It’s a sad fact that many of the behaviors that lead to so many dogs being left in shelters — house-soiling, chewing, barking, and the like — are completely preventable and often treatable. All that’s needed is some time and a commitment from you to teach your dog good canine manners. Dog training classes are one of the best ways for owners to learn how to do just that.
The benefits of dog training classes
Live classes are a great way to get your dog the help they need. Unlike books or videos, live classes also give you an opportunity to work with a trainer in person — helping to spot problem behaviors and provide immediate advice. Training classes are also a chance for your dog to get comfortable around people and other dogs. This is especially important for raising a safe, friendly puppy. It also helps you learn how your dog communicates, and how you can better communicate with them. And most importantly, it’s a way for you and your dog to bond.
How to find a training class
The best way to find a class is through word of mouth. Ask your vet, the breeder or shelter where you got your dog, the local humane society, as well as pet parents in your neighborhood for recommendations. If you spot a dog at the park with stellar obedience skills, ask if they went to a local class. You can also search for trainers in your area online. Look for trainers that are credentialed, such as through the IAABC or other accredited programs.
Signs of a good dog training class
If you’re unsure if a class is right for you and your dog, ask if you can sit in on a class and watch the instructor in action. There are a few things you should look out for when determining if the trainer will be a good match.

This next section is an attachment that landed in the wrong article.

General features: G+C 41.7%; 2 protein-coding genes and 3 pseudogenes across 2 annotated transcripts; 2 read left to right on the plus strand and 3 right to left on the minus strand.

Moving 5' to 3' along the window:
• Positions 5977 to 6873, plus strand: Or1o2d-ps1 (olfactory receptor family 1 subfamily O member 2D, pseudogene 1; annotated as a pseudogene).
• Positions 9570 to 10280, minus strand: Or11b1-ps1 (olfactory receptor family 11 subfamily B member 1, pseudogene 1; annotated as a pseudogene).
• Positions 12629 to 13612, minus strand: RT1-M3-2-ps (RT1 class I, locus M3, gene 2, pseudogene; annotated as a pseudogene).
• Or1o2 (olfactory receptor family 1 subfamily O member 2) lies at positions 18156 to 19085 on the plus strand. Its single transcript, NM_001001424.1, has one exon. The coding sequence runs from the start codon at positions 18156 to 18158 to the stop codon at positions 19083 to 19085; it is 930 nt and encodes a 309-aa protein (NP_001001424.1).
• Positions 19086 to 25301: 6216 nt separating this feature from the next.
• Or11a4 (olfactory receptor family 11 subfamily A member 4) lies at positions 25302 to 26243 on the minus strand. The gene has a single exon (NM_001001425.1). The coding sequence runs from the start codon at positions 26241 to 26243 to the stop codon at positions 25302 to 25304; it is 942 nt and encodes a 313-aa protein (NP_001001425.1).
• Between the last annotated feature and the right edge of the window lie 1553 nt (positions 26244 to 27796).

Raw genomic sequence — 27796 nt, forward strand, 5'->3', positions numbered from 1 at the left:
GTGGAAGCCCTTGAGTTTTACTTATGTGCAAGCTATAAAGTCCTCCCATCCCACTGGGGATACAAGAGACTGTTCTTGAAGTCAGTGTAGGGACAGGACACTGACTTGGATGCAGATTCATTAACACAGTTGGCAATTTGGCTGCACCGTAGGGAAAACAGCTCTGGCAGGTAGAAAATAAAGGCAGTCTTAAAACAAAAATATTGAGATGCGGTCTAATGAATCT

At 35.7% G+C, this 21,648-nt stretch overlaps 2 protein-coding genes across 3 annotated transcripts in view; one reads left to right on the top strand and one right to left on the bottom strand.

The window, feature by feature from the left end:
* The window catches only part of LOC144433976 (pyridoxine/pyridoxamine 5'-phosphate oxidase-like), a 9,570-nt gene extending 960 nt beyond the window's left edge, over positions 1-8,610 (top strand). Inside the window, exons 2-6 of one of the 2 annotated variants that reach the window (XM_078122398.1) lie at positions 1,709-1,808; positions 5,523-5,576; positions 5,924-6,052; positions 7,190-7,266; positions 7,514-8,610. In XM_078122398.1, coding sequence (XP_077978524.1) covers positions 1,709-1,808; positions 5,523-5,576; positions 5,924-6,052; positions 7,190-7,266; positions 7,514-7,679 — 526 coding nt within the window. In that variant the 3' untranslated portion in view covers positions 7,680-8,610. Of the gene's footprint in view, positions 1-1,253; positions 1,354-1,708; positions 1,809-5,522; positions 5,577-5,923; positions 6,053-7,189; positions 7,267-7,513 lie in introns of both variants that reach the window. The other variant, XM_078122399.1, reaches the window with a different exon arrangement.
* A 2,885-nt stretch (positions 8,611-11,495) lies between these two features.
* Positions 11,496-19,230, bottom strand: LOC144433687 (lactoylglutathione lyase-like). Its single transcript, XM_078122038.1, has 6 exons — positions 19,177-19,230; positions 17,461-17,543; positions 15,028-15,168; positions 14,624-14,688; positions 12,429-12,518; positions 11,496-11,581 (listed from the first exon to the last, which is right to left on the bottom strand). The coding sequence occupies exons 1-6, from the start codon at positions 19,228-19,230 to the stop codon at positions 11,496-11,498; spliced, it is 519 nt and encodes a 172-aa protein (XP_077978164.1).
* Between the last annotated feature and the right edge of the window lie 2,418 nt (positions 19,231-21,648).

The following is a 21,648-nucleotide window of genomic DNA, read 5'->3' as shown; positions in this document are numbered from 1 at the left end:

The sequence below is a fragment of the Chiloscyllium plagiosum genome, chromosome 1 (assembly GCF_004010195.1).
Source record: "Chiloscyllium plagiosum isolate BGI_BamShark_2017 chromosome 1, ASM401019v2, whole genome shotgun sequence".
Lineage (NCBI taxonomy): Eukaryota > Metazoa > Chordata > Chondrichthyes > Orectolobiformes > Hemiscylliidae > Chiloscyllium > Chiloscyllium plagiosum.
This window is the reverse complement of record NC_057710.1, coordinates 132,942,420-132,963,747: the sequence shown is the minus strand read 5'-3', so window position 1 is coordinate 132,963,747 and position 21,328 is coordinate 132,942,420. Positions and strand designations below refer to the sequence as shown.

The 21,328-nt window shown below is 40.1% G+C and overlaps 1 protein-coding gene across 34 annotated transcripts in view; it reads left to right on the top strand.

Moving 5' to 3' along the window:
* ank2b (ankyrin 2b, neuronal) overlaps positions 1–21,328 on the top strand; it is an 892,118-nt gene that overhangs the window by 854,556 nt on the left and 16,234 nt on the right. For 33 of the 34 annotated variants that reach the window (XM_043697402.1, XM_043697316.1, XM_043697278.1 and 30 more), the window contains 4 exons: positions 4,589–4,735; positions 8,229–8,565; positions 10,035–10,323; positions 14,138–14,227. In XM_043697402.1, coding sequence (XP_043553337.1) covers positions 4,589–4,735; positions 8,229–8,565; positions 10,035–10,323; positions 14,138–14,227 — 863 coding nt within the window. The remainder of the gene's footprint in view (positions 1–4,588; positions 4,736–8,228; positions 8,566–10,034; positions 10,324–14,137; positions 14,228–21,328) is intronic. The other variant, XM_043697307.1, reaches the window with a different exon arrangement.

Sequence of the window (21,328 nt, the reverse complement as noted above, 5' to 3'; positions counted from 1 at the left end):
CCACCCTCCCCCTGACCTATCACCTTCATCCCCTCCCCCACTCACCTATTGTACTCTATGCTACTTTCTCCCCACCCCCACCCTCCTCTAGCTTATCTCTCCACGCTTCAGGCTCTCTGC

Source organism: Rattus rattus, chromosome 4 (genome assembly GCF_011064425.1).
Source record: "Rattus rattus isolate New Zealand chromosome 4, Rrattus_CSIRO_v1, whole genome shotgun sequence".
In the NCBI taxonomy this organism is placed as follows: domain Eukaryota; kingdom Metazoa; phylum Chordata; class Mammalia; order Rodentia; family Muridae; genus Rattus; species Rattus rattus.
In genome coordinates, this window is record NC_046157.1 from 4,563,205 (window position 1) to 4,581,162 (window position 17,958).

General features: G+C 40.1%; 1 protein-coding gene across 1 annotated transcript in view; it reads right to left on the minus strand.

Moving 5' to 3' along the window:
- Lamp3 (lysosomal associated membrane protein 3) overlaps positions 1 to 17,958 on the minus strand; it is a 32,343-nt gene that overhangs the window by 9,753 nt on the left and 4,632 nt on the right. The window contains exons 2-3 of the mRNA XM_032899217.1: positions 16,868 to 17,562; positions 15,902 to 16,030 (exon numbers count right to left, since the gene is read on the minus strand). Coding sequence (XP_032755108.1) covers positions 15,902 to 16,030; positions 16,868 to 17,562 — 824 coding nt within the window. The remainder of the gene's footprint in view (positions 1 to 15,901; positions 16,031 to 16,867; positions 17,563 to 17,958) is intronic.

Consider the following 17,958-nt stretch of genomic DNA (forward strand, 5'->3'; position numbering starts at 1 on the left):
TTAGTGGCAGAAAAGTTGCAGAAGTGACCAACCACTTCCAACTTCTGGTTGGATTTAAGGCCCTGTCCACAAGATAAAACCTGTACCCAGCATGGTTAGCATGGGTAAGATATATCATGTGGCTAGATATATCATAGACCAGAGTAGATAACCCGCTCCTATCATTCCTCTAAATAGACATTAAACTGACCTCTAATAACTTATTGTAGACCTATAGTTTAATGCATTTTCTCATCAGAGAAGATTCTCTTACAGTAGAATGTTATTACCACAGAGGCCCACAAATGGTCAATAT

First, the trainer uses treats, praise, and games to teach. Positive reinforcement methods are considered more effective, and more humane. They convince your dog to want to work with you, rather than be fearful of you. Next, see if the trainer gives time for supervised off-leash play. This can help with socialization skills — especially in younger puppies — and can help with impulse control and bite inhibition. You should also make sure the class requires proof of vaccination for all dogs. Otherwise, your dog’s at risk of catching a doggy disease.
Next, see if there’s a cap on the number of students. Any more than about 15 dogs, and you’ll have a hard time getting any one-on-one attention and feedback. A good instructor will spend part of the class going around the room while the human/dog pairs are practicing, in order to offer guidance and feedback. The group classes should also be separated by level and the age of the dog. Expect separate classes for puppies and adult dogs, and for different levels of obedience training.
Finally, ensure the training space is clean, orderly, and large enough to give the dogs some “personal space.” Cramming dogs into a small room together can make them over-excited or stressed. When teaching, the trainer should clearly demonstrate and explain the exercises. And, the mood in the class should be upbeat, with the other students — both human and canine — looking like they’re having a good time.
When to go for private training instead
You may not get much one-on-one attention from the trainer in a group class, especially if it’s very large. If you have a specific problem you want to work on you may be better off with private sessions. Private sessions are also better for dogs that are shy or fearful around others. Dogs experiencing a specific issue, such as resource guarding, may also be better off in private lessons. Private training can also work better if you have a hectic schedule and have a hard time making it to every group class.
Dog training classes are a great way for most pet parents to teach their dogs how to be friendly and well-behaved. With the right research, you can ensure your dog has a positive, fun experience.